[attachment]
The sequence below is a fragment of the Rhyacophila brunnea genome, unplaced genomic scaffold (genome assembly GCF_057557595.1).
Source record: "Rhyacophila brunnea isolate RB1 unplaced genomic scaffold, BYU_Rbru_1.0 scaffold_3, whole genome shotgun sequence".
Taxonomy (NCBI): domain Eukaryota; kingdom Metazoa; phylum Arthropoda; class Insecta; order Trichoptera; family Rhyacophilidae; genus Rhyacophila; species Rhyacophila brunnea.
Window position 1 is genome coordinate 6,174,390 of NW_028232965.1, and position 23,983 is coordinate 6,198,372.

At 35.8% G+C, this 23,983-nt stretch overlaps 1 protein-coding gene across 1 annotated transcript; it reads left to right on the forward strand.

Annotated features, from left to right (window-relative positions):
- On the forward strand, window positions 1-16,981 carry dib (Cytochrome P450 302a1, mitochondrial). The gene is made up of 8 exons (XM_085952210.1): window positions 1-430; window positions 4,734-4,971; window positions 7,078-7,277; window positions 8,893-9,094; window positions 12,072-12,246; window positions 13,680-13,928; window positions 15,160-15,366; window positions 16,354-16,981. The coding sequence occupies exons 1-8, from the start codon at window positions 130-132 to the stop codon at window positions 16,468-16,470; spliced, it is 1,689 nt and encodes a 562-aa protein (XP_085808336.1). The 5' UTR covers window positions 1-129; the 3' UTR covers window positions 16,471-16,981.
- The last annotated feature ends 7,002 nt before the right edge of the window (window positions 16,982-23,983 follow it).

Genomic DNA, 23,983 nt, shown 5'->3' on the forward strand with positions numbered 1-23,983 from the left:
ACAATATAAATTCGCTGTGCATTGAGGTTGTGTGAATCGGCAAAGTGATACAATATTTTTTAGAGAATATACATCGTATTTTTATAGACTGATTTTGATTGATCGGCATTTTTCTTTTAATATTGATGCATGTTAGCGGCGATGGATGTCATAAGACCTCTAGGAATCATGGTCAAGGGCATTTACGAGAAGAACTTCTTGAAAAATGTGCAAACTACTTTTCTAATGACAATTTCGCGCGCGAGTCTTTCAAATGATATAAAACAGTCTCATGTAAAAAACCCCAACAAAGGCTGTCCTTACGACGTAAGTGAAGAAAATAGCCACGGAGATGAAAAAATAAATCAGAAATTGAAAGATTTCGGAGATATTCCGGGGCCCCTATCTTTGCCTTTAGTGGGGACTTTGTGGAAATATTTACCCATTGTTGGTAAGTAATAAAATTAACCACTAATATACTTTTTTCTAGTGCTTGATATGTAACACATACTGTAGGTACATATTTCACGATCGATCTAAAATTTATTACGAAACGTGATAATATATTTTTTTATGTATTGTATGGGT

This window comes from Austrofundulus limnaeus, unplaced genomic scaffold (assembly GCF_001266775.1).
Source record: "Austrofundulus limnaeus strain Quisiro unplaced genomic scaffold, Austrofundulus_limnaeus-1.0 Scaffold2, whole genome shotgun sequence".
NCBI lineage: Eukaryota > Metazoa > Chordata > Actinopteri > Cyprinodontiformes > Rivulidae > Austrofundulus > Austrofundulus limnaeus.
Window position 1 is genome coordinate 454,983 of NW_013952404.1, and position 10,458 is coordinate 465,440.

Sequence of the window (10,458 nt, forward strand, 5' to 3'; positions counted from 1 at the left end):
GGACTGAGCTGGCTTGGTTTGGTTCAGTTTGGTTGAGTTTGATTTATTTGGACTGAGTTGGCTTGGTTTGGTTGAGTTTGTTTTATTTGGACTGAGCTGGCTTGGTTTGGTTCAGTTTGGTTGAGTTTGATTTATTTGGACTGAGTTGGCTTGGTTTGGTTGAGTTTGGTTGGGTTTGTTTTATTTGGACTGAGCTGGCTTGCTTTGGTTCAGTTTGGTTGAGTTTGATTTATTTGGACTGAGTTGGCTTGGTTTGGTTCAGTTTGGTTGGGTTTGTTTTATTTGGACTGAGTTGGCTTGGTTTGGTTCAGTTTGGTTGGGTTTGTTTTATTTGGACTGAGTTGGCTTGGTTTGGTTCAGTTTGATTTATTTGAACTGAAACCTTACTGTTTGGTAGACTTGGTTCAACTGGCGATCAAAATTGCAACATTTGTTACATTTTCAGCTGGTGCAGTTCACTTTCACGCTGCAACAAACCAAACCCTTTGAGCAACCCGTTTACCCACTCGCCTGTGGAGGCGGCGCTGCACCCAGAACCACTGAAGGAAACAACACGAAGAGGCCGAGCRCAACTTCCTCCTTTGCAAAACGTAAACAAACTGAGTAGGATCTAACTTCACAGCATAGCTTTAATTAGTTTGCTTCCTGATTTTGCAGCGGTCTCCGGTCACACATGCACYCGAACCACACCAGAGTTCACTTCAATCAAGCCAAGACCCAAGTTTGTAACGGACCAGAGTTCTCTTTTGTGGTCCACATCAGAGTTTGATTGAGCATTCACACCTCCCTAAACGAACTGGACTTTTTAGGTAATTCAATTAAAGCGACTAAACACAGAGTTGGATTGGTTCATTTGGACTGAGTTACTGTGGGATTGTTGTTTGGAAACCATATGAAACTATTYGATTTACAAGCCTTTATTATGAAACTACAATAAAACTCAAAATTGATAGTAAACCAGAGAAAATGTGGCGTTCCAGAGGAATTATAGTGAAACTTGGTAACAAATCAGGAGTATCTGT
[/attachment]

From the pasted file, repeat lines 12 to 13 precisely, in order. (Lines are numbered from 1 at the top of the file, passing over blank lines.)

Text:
Source record: "Austrofundulus limnaeus strain Quisiro unplaced genomic scaffold, Austrofundulus_limnaeus-1.0 Scaffold2, whole genome shotgun sequence".
NCBI lineage: Eukaryota > Metazoa > Chordata > Actinopteri > Cyprinodontiformes > Rivulidae > Austrofundulus > Austrofundulus limnaeus.